Well, the installer is just a 3-click process and can’t be made simpler. It will just copy all the files to a mounted partition and assume you have set that correctly for your system.
What’s a bit messy is creating said partition and making sure it can boot. We could make this a 3 click process too, but it would be a “wipe the hard disk and setup everything the way we want”. However, most people would then complain that their precious windows/linux/OSX/whatever install was erased with all the data on it.
So, we went for something a bit more manual, which allows a wide range of solutions and will get you a running system only if you do things right. It also tries to be non-intrusive and not prevent you from booting other systems.
What this means:
- It does not replace the disk MBR, and assumes what you have there is suitable for booting (that is, a standard MBR that will boot the active partition). If this is not the case, you need “writembr” to install a suitable one. Alternatively, you can install bootman, which will add a boot menu (or GRUB, or another boot manager).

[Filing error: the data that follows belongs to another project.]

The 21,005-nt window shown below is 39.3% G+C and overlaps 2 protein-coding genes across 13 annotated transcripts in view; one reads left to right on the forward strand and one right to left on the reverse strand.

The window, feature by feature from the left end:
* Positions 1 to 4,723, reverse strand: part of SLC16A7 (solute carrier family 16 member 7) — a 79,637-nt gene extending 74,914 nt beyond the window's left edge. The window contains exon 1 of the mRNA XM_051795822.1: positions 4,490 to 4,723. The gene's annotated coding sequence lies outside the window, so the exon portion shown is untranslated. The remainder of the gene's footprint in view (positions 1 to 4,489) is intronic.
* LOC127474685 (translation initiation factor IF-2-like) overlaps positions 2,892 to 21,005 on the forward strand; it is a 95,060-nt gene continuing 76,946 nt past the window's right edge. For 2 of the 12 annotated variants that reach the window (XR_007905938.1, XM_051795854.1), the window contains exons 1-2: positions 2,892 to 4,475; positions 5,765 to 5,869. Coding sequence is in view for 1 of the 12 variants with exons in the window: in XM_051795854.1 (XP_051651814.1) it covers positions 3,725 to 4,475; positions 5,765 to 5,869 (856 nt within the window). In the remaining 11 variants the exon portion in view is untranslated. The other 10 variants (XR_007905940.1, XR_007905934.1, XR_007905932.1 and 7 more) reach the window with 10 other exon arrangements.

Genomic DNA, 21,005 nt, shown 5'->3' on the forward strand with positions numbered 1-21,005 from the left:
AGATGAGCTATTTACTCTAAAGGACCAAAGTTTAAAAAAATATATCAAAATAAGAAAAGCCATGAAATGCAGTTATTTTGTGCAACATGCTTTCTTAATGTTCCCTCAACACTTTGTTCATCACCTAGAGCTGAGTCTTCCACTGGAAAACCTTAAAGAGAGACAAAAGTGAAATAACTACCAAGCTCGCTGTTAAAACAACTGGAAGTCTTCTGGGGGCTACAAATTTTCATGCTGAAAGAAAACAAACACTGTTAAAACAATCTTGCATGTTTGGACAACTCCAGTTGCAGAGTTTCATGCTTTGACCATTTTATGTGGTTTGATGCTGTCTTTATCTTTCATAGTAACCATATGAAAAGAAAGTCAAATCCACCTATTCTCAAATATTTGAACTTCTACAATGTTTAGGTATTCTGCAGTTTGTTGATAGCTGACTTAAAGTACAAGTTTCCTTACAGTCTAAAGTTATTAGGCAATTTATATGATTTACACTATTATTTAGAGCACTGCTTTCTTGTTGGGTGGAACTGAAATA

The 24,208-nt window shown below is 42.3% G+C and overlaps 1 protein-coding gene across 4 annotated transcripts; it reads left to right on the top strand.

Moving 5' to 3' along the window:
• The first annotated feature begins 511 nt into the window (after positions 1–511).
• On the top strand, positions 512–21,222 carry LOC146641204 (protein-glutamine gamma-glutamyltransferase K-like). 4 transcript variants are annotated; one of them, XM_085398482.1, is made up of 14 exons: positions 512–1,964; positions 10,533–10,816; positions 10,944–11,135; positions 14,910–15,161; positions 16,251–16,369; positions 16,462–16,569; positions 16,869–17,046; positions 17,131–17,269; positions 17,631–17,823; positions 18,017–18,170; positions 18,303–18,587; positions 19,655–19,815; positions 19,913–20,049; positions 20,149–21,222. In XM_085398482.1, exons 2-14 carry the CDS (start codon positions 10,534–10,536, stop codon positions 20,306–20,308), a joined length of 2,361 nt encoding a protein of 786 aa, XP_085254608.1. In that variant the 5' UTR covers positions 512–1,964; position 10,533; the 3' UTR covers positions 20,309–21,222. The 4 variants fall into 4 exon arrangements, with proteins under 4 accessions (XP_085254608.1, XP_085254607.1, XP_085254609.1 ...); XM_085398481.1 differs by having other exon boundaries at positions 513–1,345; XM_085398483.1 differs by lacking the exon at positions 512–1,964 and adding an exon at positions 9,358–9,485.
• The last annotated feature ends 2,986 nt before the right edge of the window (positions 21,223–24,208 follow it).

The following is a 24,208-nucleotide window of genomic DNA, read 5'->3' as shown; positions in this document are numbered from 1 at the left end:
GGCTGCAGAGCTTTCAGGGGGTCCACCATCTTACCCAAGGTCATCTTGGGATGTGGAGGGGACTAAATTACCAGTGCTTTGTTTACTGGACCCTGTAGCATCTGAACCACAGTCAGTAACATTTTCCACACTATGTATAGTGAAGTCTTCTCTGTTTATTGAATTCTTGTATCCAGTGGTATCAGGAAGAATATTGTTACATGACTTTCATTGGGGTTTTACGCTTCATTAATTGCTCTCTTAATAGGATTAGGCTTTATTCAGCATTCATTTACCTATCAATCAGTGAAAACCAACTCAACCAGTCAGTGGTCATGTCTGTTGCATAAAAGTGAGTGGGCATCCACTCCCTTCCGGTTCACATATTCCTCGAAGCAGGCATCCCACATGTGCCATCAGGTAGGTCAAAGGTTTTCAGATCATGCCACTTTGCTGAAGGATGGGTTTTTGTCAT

- You need to remember to mark the Haiku partition active, otherwise the MBR will not boot it.
- You need to remember to create your BFS volume inside a partition, and not as the whole disk (which is also possible, and used to be required on some devices, but people keep changing their mind about that).
So, the installer could warn in case the partition is not active. It could offer to install bootman if it detects some other OSes on the disk. But, I don’t think making it automatically replace the MBR and do the partition layout is a good idea, because that means erasing data from previously installed OSes, which is not so nice (it is the Windows way, however).